Yeargin’s Yard: Inconsistency on the diamond

Associate Sports Editor Benjamin Yeargin looks at Quinnipiac baseball at the quarter-way mark of the season.


Quinnipiac Athletics

Senior outfielder Anthony Donofrio is second on the team with an .839 OPS in 16 games.

Benjamin Yeargin, Associate Sports Editor

 The Quinnipiac baseball team has had an inconsistent start to the season.

The Bobcats began the year by getting swept in the Snowbird Classic by Iowa (who ranked as high as No. 23 in the country) and Indiana State, scoring a total of two runs in the three-game slate.

Next, Quinnipiac went to Princess Anne, Maryland, and swept Maryland Eastern Shore in two doubleheaders, outscoring the Hawks 30-10. They then proceeded to go on a five-game losing streak against Elon and Fordham, finally snapping out of it with a win in their final game against the Rams.

In its latest series, which included its first home game of the year, Quinnipiac was obliterated and swept by St. John’s. The Red Storm put up eight or more runs in every game.

Quinnipiac’s inconsistent start epitomizes what the team can be at its best and its worst. At its highest, the team gets on base, has gritty outings from its pitchers and capitalizes on opponents’ mistakes. The lows reveal an undisciplined team at the plate, inconsistency throughout the lineup and pitchers struggling with command thus racking up pitches.

With MAAC play beginning Friday at Rider, the Bobcats must find some ways to weather the storm.

One way is to keep the faith in the new guys.

Freshmen outfielder John Heitzman and right-handed pitcher Andrew Rubayo have both emerged as two reliable options for head coach John Delaney.

Heitzman is consistently batting in the top half of the lineup as either the designated hitter or a corner outfielder where he boasts a .260 batting average, .302 on-base percentage and a .320 slugging percentage. He needs to continue to start every day, whether he’s DH’ing or playing the outfield.

Delaney uses Rubayo in relief for senior right-handed pitcher Jimmy Hagan, the Bobcats’ Friday guy, a role in which he has shined. He holds a 3.31 ERA in 16.1 innings pitched, allowing only 16 hits to opponents while possessing a four-pitch arsenal.

Rubayo is performing his role well, but Delaney could get creative with him. Depending on the matchups, Rubayo could start over Hagan and eat more innings. Barring everything going well, Delaney could save arms like sophomore and senior right-handed pitchers Mason Ulsh and Sam Favieri for the schedule’s upcoming mid-week games.

But the potential freedom in starting pitching shouldn’t distract from the fact that the pitching is largely inconsistent.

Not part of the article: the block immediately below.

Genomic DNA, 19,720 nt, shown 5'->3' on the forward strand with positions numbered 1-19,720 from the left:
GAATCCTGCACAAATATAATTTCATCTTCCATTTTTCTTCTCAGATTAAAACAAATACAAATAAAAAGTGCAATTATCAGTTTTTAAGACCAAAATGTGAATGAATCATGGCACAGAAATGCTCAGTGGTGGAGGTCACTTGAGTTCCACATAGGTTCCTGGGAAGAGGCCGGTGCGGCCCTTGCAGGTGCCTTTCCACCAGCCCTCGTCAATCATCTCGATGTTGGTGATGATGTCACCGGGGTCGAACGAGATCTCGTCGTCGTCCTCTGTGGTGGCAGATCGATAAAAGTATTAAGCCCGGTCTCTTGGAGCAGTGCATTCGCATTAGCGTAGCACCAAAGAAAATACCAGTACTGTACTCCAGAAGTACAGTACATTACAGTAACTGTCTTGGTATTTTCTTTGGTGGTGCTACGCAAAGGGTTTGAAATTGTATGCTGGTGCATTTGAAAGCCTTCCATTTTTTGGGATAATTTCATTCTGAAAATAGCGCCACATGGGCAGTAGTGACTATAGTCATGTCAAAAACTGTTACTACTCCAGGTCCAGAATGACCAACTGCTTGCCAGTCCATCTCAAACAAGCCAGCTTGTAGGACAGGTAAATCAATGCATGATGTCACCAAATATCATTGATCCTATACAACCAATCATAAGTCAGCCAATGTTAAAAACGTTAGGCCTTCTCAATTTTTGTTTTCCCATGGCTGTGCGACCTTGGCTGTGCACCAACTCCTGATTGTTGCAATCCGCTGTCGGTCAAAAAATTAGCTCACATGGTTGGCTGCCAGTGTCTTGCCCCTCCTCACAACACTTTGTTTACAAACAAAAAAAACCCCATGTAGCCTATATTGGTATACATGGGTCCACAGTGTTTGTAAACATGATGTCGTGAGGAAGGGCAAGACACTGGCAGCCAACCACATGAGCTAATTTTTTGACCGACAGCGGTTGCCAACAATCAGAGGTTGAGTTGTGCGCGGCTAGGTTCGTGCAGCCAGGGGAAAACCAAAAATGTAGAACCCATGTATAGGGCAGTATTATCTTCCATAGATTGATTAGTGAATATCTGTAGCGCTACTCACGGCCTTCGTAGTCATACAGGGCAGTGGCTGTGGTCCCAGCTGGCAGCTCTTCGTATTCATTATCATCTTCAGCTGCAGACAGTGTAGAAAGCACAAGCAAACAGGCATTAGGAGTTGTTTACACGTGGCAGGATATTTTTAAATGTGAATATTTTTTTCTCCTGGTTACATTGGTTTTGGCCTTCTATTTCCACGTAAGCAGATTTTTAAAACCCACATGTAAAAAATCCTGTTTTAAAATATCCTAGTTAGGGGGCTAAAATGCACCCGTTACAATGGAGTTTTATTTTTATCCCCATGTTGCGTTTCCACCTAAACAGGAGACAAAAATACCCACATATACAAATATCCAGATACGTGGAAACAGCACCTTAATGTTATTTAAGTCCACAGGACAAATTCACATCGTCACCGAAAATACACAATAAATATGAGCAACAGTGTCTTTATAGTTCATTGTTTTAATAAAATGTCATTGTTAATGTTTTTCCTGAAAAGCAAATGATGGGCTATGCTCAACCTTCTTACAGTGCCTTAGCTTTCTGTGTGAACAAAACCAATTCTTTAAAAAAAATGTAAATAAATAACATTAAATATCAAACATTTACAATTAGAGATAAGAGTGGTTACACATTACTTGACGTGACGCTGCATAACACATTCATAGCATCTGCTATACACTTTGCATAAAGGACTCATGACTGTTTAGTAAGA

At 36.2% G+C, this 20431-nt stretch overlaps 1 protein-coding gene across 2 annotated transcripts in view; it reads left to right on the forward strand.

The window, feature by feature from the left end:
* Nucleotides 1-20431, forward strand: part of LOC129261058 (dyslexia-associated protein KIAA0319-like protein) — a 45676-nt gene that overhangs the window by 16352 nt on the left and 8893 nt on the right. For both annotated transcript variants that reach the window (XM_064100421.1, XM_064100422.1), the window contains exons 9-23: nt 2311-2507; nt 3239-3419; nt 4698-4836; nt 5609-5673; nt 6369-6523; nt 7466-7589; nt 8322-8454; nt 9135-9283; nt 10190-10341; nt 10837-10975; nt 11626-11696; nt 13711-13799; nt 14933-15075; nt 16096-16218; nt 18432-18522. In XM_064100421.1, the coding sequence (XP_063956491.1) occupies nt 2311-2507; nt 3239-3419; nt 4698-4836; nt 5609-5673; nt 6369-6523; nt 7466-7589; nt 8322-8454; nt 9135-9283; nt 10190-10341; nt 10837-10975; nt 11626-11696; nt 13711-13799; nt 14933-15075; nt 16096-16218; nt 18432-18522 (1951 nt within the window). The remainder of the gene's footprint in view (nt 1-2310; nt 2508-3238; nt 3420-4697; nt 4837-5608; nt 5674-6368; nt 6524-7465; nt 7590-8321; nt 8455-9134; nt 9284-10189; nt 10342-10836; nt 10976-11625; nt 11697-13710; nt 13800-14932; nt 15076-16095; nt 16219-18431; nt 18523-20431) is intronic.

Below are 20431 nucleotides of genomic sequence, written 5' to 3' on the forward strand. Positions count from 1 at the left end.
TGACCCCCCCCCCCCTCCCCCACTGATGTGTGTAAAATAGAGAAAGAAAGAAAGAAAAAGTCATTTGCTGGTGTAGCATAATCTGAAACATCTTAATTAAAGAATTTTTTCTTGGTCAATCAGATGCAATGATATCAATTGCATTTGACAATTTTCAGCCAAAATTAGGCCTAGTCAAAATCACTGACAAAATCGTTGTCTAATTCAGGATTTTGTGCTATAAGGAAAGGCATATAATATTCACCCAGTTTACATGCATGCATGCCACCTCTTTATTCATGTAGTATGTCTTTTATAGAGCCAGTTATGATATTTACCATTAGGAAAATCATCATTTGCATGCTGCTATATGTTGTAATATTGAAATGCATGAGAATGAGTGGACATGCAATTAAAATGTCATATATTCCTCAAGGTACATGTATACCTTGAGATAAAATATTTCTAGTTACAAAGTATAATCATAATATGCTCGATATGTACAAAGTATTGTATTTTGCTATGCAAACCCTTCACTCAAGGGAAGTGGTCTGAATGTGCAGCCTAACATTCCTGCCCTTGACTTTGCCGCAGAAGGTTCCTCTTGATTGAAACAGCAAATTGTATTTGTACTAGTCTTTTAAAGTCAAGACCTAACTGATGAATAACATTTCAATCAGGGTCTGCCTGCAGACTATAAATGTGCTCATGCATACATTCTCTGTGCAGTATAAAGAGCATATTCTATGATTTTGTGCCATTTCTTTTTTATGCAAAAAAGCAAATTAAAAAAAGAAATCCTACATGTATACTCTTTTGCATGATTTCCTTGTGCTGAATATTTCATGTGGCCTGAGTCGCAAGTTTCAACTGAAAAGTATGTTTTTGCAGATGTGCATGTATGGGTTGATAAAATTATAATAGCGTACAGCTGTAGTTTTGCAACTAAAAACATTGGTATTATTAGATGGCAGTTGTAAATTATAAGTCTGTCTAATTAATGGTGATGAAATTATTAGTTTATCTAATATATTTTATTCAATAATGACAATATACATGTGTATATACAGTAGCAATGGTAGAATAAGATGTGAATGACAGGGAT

For example, in senior right-handed pitcher Kevin Seitter’s last four starts he’s allowed four, zero, five, two and five earned runs. He’s gone five or more innings in three of his five starts, it’s just his ERA fluctuates like a seesaw.

Inconsistency hasn’t only struck the pitchers too, Quinnipiac’s leader on the sticks –graduate student infielder Kyle Maves – has struggled to start the season. His .200/.238/.250 slash line and team-leading 19 strikeouts brought him down from first to seventh, to ninth and most recently back up to second in the starting lineup. Junior catcher/outfielder Keegan O’Connor has been bitten by the inconsistency bug too, hitting .193 with a .449 OPS, a steep dropoff from his respective .288 and .768 marks from last season. Also, his zero walks tie for worst on the team.

The whole Bobcats lineup has walked very little. Their 28 combined walks is tied for 292 out of 295 teams in all of NCAA Division I.

Quinnipiac needs to change its approach at the plate and start putting together disciplined at-bats. Even if they lose, the Bobcats working the count, fouling pitches off and forcing pitchers to throw more is a positive sign.

Junior first baseman and outfielder Sebastian Mueller is one player who has done just that this year.

The Pottersville, New Jersey, native bounced back from last season and is currently batting .340/.426/.434 with six walks and two hit by pitches. His .426 on-base percentage leads the team and is eighteenth in the MAAC.

Outfielders Anthony Donofrio and Jared Zimbardo both are also playing consistently. The senior and junior, respectively, are second and third in OPS and along with Mueller are staples at the top of an evolving Bobcats lineup.

When everything is in harmony and Quinnipiac is playing consistently, it’s a dangerous team in the MAAC. Its current struggle is making sure its pitching, hitting, fielding and base running are all in sync.

The Bobcats will continue next at Yale on March 22 at 3 p.m.